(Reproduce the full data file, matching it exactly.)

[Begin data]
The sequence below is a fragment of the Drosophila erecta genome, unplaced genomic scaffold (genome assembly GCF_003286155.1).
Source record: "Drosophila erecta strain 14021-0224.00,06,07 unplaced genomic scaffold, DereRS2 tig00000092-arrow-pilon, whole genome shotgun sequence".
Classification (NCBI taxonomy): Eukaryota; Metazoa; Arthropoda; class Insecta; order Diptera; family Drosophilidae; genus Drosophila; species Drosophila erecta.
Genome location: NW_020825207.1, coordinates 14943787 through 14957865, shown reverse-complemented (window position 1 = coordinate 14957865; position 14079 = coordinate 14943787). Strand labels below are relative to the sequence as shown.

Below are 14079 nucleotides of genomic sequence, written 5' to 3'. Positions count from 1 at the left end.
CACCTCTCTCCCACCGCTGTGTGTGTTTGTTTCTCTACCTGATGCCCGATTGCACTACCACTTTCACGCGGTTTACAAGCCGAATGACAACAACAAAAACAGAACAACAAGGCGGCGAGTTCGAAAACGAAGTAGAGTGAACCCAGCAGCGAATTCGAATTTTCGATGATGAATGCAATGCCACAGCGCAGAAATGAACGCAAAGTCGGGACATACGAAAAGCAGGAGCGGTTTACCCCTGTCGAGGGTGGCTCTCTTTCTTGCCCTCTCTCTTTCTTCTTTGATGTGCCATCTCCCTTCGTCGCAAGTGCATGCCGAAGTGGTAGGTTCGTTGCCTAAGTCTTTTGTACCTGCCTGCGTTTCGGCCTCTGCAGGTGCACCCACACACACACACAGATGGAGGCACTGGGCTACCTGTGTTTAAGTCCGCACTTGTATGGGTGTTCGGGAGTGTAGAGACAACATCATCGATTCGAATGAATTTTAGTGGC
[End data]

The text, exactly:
The sequence below is a fragment of the Drosophila erecta genome, unplaced genomic scaffold (genome assembly GCF_003286155.1).
Source record: "Drosophila erecta strain 14021-0224.00,06,07 unplaced genomic scaffold, DereRS2 tig00000092-arrow-pilon, whole genome shotgun sequence".
Classification (NCBI taxonomy): Eukaryota; Metazoa; Arthropoda; class Insecta; order Diptera; family Drosophilidae; genus Drosophila; species Drosophila erecta.
Genome location: NW_020825207.1, coordinates 14943787 through 14957865, shown reverse-complemented (window position 1 = coordinate 14957865; position 14079 = coordinate 14943787). Strand labels below are relative to the sequence as shown.

Below are 14079 nucleotides of genomic sequence, written 5' to 3'. Positions count from 1 at the left end.
CACCTCTCTCCCACCGCTGTGTGTGTTTGTTTCTCTACCTGATGCCCGATTGCACTACCACTTTCACGCGGTTTACAAGCCGAATGACAACAACAAAAACAGAACAACAAGGCGGCGAGTTCGAAAACGAAGTAGAGTGAACCCAGCAGCGAATTCGAATTTTCGATGATGAATGCAATGCCACAGCGCAGAAATGAACGCAAAGTCGGGACATACGAAAAGCAGGAGCGGTTTACCCCTGTCGAGGGTGGCTCTCTTTCTTGCCCTCTCTCTTTCTTCTTTGATGTGCCATCTCCCTTCGTCGCAAGTGCATGCCGAAGTGGTAGGTTCGTTGCCTAAGTCTTTTGTACCTGCCTGCGTTTCGGCCTCTGCAGGTGCACCCACACACACACACAGATGGAGGCACTGGGCTACCTGTGTTTAAGTCCGCACTTGTATGGGTGTTCGGGAGTGTAGAGACAACATCATCGATTCGAATGAATTTTAGTGGC